How to Tie a Palomar Knot

This knot is simple yet strong, and it is most often used for attaching a fishing line to a hook or swivel, or attaching a fly fishing leader to a fly.

Palomar Fishing Knots

When learning how to fish you will learn some basic fishing knots as the Palomar knot. Some anglers think Palomar knots are the best types of fishing knots to use for light fishing lines (such as braided line, which won't pull out of this knot like it can with other types of knots) because they retain much of their original line strength. Learn tying a fishing knot that is not only easy to tie, but cleverly designed to secure your leader to your fishing hook or a swivel.

Palomar Knot Benefits

  • The Palomar knot strength is 95 percent, which is outstanding.
  • Palomar knots are effective knots to use for fishing line up to 20-pound test.
  • This knot is easy to tie, which also means that it can be tied quickly.

Since this fishing knot is double-run through the hook eye, knotted, and then looped over the hook or lure, it may tangle easier, but is still a strong and effective knot. If you are learning how to fish, this is one of the fishing knots you may want to practice as much as possible.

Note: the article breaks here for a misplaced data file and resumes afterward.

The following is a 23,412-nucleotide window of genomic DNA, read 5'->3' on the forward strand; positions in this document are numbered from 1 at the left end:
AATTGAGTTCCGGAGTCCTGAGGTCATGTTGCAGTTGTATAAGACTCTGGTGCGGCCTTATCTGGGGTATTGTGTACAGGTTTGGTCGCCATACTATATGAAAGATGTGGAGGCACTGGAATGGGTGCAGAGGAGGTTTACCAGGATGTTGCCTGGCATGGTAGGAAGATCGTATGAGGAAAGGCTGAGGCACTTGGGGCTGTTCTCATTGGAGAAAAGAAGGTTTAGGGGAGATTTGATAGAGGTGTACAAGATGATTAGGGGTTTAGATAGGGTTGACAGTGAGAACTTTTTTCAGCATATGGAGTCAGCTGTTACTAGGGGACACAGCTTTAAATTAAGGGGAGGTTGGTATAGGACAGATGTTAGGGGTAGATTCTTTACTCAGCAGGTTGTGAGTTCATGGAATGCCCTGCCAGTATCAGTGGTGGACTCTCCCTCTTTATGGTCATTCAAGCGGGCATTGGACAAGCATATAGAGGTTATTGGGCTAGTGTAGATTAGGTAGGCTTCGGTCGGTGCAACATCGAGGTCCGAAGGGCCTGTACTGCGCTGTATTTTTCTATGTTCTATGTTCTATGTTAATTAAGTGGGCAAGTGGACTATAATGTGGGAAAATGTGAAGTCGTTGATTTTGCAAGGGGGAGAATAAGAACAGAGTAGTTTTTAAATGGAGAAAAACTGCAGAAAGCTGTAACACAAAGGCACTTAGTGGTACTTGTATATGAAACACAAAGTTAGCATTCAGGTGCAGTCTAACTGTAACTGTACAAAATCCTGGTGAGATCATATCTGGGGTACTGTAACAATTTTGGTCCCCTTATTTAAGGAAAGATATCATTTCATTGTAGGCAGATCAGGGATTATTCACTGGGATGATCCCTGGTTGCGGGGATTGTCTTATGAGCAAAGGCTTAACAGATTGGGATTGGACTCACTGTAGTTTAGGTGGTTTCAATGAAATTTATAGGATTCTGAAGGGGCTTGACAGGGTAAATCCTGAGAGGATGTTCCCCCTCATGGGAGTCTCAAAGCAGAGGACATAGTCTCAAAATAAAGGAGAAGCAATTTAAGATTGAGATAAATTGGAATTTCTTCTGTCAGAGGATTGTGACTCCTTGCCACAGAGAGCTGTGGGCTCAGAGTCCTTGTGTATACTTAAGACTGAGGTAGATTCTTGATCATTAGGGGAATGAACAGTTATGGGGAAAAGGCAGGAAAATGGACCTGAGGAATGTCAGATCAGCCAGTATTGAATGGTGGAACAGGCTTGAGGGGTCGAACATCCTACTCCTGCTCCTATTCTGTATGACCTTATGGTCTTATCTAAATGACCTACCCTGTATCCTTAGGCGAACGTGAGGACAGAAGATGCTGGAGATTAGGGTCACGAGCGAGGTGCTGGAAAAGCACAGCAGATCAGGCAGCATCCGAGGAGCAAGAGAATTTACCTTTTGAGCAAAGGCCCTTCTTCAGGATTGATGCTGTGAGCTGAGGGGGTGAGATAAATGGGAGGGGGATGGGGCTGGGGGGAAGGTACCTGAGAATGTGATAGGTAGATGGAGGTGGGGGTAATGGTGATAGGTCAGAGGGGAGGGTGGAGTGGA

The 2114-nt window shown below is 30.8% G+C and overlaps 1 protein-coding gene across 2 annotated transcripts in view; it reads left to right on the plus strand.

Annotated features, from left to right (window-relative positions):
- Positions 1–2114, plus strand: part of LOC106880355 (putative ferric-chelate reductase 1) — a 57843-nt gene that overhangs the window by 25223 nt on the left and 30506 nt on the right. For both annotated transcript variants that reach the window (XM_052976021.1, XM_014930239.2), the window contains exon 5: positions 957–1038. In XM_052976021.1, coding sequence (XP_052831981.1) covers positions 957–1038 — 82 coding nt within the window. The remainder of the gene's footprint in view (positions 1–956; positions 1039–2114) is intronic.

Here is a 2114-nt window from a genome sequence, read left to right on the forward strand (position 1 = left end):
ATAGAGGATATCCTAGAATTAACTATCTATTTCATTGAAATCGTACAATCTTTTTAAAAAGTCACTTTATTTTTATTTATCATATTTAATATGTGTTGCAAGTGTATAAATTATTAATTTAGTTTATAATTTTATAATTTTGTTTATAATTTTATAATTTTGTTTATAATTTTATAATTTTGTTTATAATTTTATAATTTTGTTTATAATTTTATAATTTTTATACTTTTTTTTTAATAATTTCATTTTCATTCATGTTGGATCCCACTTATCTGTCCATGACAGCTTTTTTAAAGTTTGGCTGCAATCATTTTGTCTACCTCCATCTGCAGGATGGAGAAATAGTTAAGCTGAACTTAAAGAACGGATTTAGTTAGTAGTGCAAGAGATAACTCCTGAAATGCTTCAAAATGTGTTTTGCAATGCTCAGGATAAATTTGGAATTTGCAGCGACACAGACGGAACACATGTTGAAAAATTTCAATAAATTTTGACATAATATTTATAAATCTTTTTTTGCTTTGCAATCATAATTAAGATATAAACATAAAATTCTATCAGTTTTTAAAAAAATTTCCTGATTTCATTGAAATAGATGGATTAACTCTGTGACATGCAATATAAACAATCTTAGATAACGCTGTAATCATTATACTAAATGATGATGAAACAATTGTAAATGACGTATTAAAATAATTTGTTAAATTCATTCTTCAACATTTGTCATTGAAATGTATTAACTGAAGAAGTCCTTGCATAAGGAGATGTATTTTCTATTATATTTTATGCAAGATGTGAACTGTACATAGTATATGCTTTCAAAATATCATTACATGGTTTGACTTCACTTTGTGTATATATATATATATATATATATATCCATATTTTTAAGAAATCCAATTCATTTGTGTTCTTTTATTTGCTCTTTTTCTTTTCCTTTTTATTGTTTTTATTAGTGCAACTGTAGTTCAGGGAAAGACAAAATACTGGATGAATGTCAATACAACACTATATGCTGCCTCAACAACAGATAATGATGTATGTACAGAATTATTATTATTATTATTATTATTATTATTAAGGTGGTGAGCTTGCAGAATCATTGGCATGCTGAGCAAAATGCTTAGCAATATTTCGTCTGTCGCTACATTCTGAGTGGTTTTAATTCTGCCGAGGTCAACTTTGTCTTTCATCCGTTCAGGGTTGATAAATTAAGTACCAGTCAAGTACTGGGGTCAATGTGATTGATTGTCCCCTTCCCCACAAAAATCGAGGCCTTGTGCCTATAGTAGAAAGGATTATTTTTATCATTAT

Palomar Knot Instructions

Some anglers think the Palomar fishing knot is the best fishing knot for light lines. It can be good for lines up to 20-pound test because it’s double-run through the lure or hook eye, knotted, and the looped over the hook or lure.  

You can learn how to tie a Palomar knot by following a few simple steps.

  1. Fold about 6 inches of line over on itself.
  2. Take the folded line and pass it through the eye of the hook or lure.
  3. Make an overhand knot, just above the eye of the hook, leaving a couple inches on the tag end of the folded line.
  4. Open your folded line, which is now a loop and pass the loop over the hook or lure.
  5. Moisten the line to prevent friction, and pull both the tag and standing line to close the loop.

Once you finish tying your Palomar fishing knots, it never hurts to test them with a few tugs to make sure they are tight and secure. Learn more about lure and rigs fishing knots in our next section.